The suspect accused of shooting three people dead at two Kansas City-area Jewish sites has been identified as a former "grand dragon" of the Carolina Knights of the Ku Klux Klan. The Southern Poverty Law Center, which tracks hate groups, says 73-year-old Frazier Glenn Cross has a long history of racist and anti-Semitic behavior, NBC reports. He is suspected of shooting dead a 14-year-boy and his grandfather in the parking lot of a Jewish community center before killing a woman at a nearby retirement home. More:
- Police say Cross, who has been booked on suspicion of first-degree murder, smiled and made an anti-Semitic statement when he was arrested near the community center, reports the Kansas City Star. They declined to confirm reports that he shouted "Heil Hitler."
- Cross—who also uses the name Frazier Glenn Miller—tried to buy radio ads denouncing Jews and the federal government during a 2010 write-in campaign for the US Senate from Missouri. "We've sat back and allowed the Jews to take over our government, our banks, and our media," one ad said.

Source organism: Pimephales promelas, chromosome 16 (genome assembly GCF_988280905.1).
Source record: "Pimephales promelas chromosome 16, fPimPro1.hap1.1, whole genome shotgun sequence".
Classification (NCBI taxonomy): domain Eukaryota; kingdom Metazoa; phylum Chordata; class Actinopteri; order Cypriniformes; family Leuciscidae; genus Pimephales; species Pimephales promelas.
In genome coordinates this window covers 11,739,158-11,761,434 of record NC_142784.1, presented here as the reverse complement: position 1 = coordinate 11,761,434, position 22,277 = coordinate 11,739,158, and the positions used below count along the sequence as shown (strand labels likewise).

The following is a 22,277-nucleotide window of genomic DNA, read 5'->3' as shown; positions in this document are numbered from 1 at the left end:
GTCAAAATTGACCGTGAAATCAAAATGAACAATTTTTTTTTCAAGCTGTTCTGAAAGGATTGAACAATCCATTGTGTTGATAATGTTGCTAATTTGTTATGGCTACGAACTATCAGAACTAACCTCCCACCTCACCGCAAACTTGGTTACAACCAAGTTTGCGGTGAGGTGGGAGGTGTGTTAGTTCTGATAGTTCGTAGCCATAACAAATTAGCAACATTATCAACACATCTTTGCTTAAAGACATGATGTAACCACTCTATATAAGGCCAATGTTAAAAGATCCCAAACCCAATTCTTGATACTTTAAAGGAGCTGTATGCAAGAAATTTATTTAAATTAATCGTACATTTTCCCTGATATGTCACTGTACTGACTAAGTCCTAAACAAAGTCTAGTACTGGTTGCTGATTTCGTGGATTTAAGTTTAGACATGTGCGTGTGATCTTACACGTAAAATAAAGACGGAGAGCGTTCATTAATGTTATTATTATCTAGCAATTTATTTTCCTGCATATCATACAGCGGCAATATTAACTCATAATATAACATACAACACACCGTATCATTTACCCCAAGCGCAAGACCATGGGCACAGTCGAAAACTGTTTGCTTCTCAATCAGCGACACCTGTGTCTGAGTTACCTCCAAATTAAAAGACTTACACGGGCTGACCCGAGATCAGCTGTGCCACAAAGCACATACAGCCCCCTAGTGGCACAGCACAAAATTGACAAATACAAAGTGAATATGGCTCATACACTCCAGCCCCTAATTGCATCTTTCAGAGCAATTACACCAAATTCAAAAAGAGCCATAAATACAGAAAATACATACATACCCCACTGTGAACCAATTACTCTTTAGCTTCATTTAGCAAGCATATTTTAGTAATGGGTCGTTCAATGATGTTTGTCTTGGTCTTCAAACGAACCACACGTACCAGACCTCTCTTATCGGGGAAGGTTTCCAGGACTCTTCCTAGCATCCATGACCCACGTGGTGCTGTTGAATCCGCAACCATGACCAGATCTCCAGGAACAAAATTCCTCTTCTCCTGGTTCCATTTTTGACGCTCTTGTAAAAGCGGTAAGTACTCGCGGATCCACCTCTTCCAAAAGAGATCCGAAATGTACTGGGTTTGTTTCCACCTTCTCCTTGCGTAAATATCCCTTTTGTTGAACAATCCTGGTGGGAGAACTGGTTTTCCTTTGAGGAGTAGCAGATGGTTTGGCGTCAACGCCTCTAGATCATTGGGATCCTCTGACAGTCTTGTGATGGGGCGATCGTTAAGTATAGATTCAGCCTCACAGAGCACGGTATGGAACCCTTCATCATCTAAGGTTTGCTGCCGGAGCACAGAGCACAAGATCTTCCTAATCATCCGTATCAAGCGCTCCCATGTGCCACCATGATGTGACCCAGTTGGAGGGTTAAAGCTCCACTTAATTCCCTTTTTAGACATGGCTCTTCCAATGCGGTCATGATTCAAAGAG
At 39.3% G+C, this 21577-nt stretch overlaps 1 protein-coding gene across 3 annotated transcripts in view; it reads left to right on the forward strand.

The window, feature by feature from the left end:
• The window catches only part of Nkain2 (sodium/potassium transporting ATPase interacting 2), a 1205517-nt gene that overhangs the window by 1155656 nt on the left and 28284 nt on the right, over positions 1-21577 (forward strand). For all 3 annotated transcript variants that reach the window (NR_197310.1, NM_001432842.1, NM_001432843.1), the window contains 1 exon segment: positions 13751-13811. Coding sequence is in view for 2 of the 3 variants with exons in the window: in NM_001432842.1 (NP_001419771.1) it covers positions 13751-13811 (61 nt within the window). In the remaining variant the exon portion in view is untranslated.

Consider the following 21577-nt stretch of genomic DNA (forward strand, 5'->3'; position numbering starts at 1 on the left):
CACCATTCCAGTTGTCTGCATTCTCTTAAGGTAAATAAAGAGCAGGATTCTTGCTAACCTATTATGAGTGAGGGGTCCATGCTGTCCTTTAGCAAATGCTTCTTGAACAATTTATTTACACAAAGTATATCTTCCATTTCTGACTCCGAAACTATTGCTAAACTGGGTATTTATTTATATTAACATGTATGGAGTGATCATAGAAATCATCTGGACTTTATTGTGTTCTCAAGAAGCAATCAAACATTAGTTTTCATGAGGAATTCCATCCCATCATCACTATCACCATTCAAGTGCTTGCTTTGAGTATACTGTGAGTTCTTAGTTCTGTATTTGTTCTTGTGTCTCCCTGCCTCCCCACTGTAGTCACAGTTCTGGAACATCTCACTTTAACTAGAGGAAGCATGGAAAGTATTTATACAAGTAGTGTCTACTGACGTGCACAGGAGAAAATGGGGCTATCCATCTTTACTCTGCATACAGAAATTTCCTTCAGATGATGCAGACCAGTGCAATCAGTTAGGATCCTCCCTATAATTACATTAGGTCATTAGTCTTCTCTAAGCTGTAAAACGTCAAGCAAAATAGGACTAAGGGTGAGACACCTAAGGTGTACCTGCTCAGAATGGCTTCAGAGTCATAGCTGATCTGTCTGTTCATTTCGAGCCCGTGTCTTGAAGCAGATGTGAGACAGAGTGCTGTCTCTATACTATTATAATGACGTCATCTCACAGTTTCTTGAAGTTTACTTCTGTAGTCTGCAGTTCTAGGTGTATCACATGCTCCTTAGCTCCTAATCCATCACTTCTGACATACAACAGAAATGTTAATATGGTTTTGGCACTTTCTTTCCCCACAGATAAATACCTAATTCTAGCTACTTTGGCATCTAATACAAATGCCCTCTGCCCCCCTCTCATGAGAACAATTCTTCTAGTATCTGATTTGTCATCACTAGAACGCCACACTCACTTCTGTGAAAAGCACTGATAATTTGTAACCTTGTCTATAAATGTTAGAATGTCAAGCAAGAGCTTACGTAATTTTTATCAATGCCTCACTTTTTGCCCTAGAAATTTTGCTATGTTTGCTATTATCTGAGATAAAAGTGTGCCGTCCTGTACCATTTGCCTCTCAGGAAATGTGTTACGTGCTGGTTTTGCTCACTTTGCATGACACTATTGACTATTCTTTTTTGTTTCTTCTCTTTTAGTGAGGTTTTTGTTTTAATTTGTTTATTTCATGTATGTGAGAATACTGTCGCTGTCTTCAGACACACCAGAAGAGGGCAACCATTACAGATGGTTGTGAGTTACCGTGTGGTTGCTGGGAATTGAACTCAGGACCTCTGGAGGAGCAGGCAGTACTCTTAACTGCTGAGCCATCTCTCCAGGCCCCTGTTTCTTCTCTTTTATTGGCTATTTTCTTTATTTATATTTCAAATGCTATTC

- In a 2010 interview with Howard Stern, Cross accused Jews of "committing genocide against the white race" and said Adolf Hitler was "the greatest man who ever walked the Earth," the New York Times finds. Asked who he hated more, Jewish people or African Americans, Cross responded, "Jews. A thousand times more. Compared to our Jewish problem, all other problems are mere distractions."
- The Anti-Defamation League described the shootings as a "cowardly, unspeakable and heinous act of violence." While it is too early to call the shootings a hate crime, "the fact that two Jewish institutions were targeted by the same individual just prior to the start of the Passover holiday is deeply troubling and certainly gives us pause," the group's regional director said in a statement.
- The two victims shot at the community center have been identified as Dr. William Lewis Corporon, who died at the scene, and his 14-year-old grandson, Reat Griffin Underwood, who died at the hospital, the AP reports. They were both members of a nearby Methodist church and were at the community center for the grandson to try out for a local singing competition.
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